Fabrickated Huipil
Hand painted yellow huipil

Below is a proposed “Mexican palette”.

#dresslikefridasal Mexican palette
Mexican colour palette

These are colours used in Mexican embroidery, and in the interiors of homes. Much of the vibrancy comes from counterposition of pink and turquoise, brick red and bright yellow, red and green. When you are working out how to embellish your Huipil or other items the use of two or three strong, bright shades could look stunning.

Are you going for a plain, or ornamented huipil? Anyone doing a slow, hand-embroidery project? What about cutting out flowers from printed fabric and appliquéing onto a new background? Anyone incorporated knitted or crocheted detail? Let us know how you are getting on.

 

 

 

 

24 Responses

  1. Sue

    I’m beavering away on my second Huipil. I’ve just used a rectangle with a hole for the head as suggested in your last post, and I’ve printed the decoration on. Now I have to do some simple embroidery, which is this weekend’s project. I’m also working on my headwear and some trousers. It’s all go at chateau Sue!

    • fabrickated

      Oh Sue – this sounds so exciting. I would like to do some embroidery myself. My weekend project is becoming a master of the pom pom!

  2. Giorgia

    Very interesting points on the different colour palettes and sifferent countries. That’s so true! If it’s true that our perception of colour is based on light then it makes perfect sense that the intense sunlight of certain places will affect our colour taste.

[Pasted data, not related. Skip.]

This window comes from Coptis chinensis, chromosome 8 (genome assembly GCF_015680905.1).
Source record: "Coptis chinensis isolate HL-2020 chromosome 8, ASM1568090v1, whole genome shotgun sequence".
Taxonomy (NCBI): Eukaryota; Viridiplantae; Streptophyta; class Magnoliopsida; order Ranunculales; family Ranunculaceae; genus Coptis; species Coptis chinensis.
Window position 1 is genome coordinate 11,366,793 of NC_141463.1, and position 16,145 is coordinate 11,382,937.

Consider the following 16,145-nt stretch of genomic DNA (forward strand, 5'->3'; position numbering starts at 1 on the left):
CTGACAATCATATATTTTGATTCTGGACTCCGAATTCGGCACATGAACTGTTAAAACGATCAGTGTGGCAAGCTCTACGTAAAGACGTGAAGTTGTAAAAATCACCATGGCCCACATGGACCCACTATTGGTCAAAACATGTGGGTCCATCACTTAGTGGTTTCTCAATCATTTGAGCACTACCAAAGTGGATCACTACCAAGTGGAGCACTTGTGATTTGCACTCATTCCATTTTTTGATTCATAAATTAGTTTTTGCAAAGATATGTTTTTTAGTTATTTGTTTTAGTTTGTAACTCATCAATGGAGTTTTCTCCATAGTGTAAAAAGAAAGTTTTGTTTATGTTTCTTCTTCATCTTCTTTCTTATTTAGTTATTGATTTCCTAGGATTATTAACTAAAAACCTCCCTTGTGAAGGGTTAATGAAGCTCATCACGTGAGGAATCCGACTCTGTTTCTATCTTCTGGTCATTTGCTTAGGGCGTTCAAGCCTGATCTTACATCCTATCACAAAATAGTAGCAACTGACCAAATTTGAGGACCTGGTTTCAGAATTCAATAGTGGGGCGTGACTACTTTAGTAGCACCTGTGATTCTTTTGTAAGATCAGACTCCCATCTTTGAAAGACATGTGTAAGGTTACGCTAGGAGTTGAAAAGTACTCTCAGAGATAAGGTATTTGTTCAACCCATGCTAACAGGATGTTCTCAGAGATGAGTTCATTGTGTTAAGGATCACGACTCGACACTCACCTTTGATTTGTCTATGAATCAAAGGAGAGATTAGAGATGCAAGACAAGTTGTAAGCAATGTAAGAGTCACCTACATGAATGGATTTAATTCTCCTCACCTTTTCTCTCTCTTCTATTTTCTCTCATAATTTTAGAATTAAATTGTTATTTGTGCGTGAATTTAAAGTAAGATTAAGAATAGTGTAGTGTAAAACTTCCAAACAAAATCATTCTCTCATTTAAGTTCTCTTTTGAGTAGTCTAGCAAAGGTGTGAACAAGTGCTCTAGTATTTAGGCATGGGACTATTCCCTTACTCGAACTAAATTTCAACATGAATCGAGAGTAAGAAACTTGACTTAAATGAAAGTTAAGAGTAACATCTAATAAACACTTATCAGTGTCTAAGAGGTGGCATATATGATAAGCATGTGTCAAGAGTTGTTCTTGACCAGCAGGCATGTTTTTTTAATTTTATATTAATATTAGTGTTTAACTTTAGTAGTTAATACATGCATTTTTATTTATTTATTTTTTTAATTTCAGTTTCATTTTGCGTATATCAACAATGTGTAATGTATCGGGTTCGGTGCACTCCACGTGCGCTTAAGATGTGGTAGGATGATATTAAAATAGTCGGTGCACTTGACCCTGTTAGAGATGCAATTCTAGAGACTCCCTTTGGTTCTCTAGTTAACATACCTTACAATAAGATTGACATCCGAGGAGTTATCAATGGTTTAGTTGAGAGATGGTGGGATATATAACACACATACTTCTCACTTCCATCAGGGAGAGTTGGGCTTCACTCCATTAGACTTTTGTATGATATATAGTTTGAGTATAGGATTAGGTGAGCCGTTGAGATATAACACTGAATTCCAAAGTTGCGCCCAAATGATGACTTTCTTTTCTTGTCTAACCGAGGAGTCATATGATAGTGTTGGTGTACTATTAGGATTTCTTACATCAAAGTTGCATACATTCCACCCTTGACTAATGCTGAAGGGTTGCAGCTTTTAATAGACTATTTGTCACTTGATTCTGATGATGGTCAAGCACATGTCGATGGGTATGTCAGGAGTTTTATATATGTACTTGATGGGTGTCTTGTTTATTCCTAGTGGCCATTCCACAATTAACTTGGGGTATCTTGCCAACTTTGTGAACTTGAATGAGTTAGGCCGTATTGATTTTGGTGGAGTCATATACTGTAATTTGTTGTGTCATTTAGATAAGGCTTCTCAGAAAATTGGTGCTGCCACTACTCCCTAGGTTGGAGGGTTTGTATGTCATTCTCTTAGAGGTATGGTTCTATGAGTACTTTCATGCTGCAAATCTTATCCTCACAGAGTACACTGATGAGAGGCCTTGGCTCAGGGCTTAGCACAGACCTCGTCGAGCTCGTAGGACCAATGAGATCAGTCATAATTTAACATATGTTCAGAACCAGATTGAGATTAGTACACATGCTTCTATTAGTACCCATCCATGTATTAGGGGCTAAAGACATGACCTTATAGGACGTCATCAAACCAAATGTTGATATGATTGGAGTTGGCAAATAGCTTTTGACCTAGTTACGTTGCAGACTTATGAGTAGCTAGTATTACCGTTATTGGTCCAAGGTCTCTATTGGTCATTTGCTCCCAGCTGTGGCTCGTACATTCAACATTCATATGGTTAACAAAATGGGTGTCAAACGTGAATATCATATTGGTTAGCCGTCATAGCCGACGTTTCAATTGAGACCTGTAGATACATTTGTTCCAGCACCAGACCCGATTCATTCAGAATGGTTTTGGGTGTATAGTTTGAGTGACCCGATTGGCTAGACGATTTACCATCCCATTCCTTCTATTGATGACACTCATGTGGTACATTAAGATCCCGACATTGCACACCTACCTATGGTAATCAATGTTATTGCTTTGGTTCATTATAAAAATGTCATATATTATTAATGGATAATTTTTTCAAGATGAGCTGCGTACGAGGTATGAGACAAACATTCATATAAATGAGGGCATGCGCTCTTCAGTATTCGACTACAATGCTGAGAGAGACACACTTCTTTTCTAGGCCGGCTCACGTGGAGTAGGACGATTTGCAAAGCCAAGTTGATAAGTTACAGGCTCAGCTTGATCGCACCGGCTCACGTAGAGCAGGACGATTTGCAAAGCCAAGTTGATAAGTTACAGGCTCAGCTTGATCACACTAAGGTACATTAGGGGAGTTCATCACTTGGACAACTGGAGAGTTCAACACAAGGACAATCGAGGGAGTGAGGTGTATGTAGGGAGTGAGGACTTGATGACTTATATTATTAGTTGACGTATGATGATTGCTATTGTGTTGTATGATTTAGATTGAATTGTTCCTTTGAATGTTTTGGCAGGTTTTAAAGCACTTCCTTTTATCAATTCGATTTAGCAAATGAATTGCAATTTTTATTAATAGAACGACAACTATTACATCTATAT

I have to say I have huipil envy every time I see your chinese piece. It’s such a fantastic way to bring that history back.

    • fabrickated

      Thanks Giorgia! I did a colour consultation last week with three English ladies – warm, light and muted. It made me think about our environment – usually misty, drizzly and grey. This bright sunshine is so unusual, but of course so uplifting and wonderful.

  3. Julia

    So clever and creative! Wonderful to see so many different interpretations.

    It has all taken me back to the early 70’s – I made a mid-blue long cheesecloth dress, the yoke embroidered with red, pink and yellow poppies and lots of black and green. I dyed a small pompon edging to get the colour I wanted, as with the fabric – much like the end one in the middle row of the chart.

    Frida Kahlo was unknown to me then, and believe it or not it was inspired by an article in Vogue showing Joan Collins and ‘the jet set’ at a resort in Mexico wearing huipils and other Mexican clothes! I cut off the yoke and still have it but rue the day I cut the garment up as it faded so much. I must dig out the yoke and see if I could at least make a little bag or something. Lesson to all you ladies!

    I still see the same pattern around on ebay and very momentarily thought ‘shall I remake it’, but a copy of something you wore in your 20’s is not necessarily a good look nearly 50 years later!